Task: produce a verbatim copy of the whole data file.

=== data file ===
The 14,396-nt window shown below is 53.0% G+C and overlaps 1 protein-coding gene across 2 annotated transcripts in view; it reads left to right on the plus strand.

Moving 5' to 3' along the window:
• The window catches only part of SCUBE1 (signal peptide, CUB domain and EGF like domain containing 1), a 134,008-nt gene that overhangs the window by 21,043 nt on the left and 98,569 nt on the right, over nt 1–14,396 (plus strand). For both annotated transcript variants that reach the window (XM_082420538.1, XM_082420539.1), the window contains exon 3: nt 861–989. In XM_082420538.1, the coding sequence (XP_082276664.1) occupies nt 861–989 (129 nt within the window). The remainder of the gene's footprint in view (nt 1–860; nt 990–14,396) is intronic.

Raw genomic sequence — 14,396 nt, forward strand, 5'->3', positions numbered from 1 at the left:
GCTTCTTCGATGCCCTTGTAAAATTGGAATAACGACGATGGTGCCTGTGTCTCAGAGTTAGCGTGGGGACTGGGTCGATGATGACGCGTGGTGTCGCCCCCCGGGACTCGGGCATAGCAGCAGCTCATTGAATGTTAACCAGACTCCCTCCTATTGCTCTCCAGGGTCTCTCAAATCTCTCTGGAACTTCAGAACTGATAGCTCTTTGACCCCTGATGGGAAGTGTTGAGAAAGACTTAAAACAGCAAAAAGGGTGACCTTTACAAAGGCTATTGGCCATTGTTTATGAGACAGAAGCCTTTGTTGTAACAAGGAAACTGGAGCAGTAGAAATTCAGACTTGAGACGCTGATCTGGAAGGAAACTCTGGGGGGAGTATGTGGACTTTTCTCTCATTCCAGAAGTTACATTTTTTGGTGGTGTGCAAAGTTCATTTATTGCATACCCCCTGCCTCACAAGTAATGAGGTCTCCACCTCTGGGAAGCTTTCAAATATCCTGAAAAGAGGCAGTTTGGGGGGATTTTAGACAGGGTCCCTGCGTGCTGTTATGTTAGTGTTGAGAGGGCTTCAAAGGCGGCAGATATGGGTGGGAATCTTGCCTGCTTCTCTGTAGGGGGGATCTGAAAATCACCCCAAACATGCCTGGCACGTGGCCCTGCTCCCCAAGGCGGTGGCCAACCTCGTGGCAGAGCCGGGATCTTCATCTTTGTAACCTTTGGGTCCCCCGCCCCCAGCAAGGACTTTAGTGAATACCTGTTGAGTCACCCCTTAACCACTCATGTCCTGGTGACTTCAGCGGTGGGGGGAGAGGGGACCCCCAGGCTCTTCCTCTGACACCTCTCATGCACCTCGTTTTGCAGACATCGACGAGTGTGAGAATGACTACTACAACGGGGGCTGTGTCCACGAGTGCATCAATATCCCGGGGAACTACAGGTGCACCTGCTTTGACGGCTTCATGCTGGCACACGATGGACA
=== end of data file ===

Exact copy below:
The 14,396-nt window shown below is 53.0% G+C and overlaps 1 protein-coding gene across 2 annotated transcripts in view; it reads left to right on the plus strand.

Moving 5' to 3' along the window:
• The window catches only part of SCUBE1 (signal peptide, CUB domain and EGF like domain containing 1), a 134,008-nt gene that overhangs the window by 21,043 nt on the left and 98,569 nt on the right, over nt 1–14,396 (plus strand). For both annotated transcript variants that reach the window (XM_082420538.1, XM_082420539.1), the window contains exon 3: nt 861–989. In XM_082420538.1, the coding sequence (XP_082276664.1) occupies nt 861–989 (129 nt within the window). The remainder of the gene's footprint in view (nt 1–860; nt 990–14,396) is intronic.

Raw genomic sequence — 14,396 nt, forward strand, 5'->3', positions numbered from 1 at the left:
GCTTCTTCGATGCCCTTGTAAAATTGGAATAACGACGATGGTGCCTGTGTCTCAGAGTTAGCGTGGGGACTGGGTCGATGATGACGCGTGGTGTCGCCCCCCGGGACTCGGGCATAGCAGCAGCTCATTGAATGTTAACCAGACTCCCTCCTATTGCTCTCCAGGGTCTCTCAAATCTCTCTGGAACTTCAGAACTGATAGCTCTTTGACCCCTGATGGGAAGTGTTGAGAAAGACTTAAAACAGCAAAAAGGGTGACCTTTACAAAGGCTATTGGCCATTGTTTATGAGACAGAAGCCTTTGTTGTAACAAGGAAACTGGAGCAGTAGAAATTCAGACTTGAGACGCTGATCTGGAAGGAAACTCTGGGGGGAGTATGTGGACTTTTCTCTCATTCCAGAAGTTACATTTTTTGGTGGTGTGCAAAGTTCATTTATTGCATACCCCCTGCCTCACAAGTAATGAGGTCTCCACCTCTGGGAAGCTTTCAAATATCCTGAAAAGAGGCAGTTTGGGGGGATTTTAGACAGGGTCCCTGCGTGCTGTTATGTTAGTGTTGAGAGGGCTTCAAAGGCGGCAGATATGGGTGGGAATCTTGCCTGCTTCTCTGTAGGGGGGATCTGAAAATCACCCCAAACATGCCTGGCACGTGGCCCTGCTCCCCAAGGCGGTGGCCAACCTCGTGGCAGAGCCGGGATCTTCATCTTTGTAACCTTTGGGTCCCCCGCCCCCAGCAAGGACTTTAGTGAATACCTGTTGAGTCACCCCTTAACCACTCATGTCCTGGTGACTTCAGCGGTGGGGGGAGAGGGGACCCCCAGGCTCTTCCTCTGACACCTCTCATGCACCTCGTTTTGCAGACATCGACGAGTGTGAGAATGACTACTACAACGGGGGCTGTGTCCACGAGTGCATCAATATCCCGGGGAACTACAGGTGCACCTGCTTTGACGGCTTCATGCTGGCACACGATGGACA